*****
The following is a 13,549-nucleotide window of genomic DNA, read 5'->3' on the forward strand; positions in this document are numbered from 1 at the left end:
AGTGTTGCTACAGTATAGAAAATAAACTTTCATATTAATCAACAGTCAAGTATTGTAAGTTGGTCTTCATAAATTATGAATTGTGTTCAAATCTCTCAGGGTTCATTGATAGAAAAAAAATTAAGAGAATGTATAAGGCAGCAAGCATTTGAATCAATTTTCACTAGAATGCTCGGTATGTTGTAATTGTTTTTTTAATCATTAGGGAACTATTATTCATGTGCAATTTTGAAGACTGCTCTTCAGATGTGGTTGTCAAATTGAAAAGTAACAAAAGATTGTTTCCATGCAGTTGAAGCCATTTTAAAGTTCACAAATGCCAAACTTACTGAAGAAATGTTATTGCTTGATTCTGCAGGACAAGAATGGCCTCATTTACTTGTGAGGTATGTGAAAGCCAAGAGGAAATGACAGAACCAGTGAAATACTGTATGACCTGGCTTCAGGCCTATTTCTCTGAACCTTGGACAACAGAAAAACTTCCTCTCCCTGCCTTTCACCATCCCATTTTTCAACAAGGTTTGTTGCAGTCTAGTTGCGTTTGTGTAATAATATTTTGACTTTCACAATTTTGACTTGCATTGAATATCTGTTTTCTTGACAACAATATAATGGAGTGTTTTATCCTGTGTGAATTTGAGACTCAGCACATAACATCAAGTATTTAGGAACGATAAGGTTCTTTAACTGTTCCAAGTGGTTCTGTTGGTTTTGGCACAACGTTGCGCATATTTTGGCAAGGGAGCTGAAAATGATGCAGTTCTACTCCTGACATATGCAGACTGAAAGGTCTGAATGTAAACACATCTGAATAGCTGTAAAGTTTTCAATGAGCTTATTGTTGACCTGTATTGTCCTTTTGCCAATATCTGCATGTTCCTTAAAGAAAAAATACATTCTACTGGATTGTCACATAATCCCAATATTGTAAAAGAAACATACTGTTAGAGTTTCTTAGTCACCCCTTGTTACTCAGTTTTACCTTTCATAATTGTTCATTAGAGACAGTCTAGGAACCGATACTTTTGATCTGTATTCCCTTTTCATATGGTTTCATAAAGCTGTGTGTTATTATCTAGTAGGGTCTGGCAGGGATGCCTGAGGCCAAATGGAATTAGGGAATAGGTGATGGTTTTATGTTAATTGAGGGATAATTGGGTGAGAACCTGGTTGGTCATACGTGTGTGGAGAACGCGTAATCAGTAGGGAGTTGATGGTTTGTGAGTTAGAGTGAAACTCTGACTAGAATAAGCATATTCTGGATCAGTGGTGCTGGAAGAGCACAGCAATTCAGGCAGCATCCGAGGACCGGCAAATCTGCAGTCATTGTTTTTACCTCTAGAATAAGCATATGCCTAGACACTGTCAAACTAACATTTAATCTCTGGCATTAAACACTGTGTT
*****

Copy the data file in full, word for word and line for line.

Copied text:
The following is a 13,549-nucleotide window of genomic DNA, read 5'->3' on the forward strand; positions in this document are numbered from 1 at the left end:
AGTGTTGCTACAGTATAGAAAATAAACTTTCATATTAATCAACAGTCAAGTATTGTAAGTTGGTCTTCATAAATTATGAATTGTGTTCAAATCTCTCAGGGTTCATTGATAGAAAAAAAATTAAGAGAATGTATAAGGCAGCAAGCATTTGAATCAATTTTCACTAGAATGCTCGGTATGTTGTAATTGTTTTTTTAATCATTAGGGAACTATTATTCATGTGCAATTTTGAAGACTGCTCTTCAGATGTGGTTGTCAAATTGAAAAGTAACAAAAGATTGTTTCCATGCAGTTGAAGCCATTTTAAAGTTCACAAATGCCAAACTTACTGAAGAAATGTTATTGCTTGATTCTGCAGGACAAGAATGGCCTCATTTACTTGTGAGGTATGTGAAAGCCAAGAGGAAATGACAGAACCAGTGAAATACTGTATGACCTGGCTTCAGGCCTATTTCTCTGAACCTTGGACAACAGAAAAACTTCCTCTCCCTGCCTTTCACCATCCCATTTTTCAACAAGGTTTGTTGCAGTCTAGTTGCGTTTGTGTAATAATATTTTGACTTTCACAATTTTGACTTGCATTGAATATCTGTTTTCTTGACAACAATATAATGGAGTGTTTTATCCTGTGTGAATTTGAGACTCAGCACATAACATCAAGTATTTAGGAACGATAAGGTTCTTTAACTGTTCCAAGTGGTTCTGTTGGTTTTGGCACAACGTTGCGCATATTTTGGCAAGGGAGCTGAAAATGATGCAGTTCTACTCCTGACATATGCAGACTGAAAGGTCTGAATGTAAACACATCTGAATAGCTGTAAAGTTTTCAATGAGCTTATTGTTGACCTGTATTGTCCTTTTGCCAATATCTGCATGTTCCTTAAAGAAAAAATACATTCTACTGGATTGTCACATAATCCCAATATTGTAAAAGAAACATACTGTTAGAGTTTCTTAGTCACCCCTTGTTACTCAGTTTTACCTTTCATAATTGTTCATTAGAGACAGTCTAGGAACCGATACTTTTGATCTGTATTCCCTTTTCATATGGTTTCATAAAGCTGTGTGTTATTATCTAGTAGGGTCTGGCAGGGATGCCTGAGGCCAAATGGAATTAGGGAATAGGTGATGGTTTTATGTTAATTGAGGGATAATTGGGTGAGAACCTGGTTGGTCATACGTGTGTGGAGAACGCGTAATCAGTAGGGAGTTGATGGTTTGTGAGTTAGAGTGAAACTCTGACTAGAATAAGCATATTCTGGATCAGTGGTGCTGGAAGAGCACAGCAATTCAGGCAGCATCCGAGGACCGGCAAATCTGCAGTCATTGTTTTTACCTCTAGAATAAGCATATGCCTAGACACTGTCAAACTAACATTTAATCTCTGGCATTAAACACTGTGTT